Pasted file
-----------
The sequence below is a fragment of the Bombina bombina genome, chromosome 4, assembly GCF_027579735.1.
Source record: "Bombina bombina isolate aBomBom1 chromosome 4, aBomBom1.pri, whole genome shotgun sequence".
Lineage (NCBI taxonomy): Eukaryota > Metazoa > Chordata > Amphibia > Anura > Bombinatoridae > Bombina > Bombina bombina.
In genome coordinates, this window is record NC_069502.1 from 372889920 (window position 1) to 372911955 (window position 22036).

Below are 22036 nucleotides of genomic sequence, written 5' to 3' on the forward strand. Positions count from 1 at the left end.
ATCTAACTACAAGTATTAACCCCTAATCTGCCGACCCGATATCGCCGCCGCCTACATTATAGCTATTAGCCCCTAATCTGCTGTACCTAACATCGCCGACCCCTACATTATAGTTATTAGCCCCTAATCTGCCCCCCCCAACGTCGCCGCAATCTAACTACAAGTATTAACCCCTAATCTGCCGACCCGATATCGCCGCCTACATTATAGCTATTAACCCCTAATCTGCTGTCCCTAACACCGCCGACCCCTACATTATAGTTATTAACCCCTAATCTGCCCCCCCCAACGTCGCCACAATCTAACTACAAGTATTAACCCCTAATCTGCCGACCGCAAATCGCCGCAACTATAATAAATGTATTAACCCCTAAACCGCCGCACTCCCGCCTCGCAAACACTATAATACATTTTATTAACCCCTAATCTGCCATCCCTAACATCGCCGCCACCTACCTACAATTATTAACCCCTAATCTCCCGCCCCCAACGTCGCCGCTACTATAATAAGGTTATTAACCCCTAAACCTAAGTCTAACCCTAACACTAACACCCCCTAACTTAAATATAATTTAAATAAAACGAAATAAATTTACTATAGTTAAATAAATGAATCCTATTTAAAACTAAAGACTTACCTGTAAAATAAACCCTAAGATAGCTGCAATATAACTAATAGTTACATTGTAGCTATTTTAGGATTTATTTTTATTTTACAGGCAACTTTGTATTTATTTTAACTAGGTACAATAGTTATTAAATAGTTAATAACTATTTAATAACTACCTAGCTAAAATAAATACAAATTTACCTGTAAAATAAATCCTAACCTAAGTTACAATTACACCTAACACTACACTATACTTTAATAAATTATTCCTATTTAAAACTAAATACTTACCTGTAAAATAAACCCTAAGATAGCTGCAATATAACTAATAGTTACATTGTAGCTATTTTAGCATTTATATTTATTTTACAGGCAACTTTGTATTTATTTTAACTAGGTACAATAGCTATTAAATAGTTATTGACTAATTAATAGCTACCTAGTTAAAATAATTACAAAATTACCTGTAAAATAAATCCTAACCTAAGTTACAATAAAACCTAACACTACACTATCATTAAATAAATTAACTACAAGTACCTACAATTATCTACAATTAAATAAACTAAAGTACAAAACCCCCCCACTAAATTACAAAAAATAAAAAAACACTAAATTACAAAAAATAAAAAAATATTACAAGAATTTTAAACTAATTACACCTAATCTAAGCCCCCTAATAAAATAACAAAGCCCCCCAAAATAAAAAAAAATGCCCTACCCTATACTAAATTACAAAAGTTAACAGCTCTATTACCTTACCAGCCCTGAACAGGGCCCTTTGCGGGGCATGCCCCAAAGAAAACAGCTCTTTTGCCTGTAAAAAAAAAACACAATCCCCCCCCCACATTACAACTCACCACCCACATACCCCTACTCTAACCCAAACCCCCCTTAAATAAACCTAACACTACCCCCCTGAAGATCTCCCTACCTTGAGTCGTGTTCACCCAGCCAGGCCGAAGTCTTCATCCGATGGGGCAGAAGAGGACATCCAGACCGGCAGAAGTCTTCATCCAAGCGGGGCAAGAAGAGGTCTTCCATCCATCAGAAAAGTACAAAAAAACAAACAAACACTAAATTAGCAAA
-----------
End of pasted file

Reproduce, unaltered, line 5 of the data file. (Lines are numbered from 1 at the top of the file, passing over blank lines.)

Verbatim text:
Below are 22036 nucleotides of genomic sequence, written 5' to 3' on the forward strand. Positions count from 1 at the left end.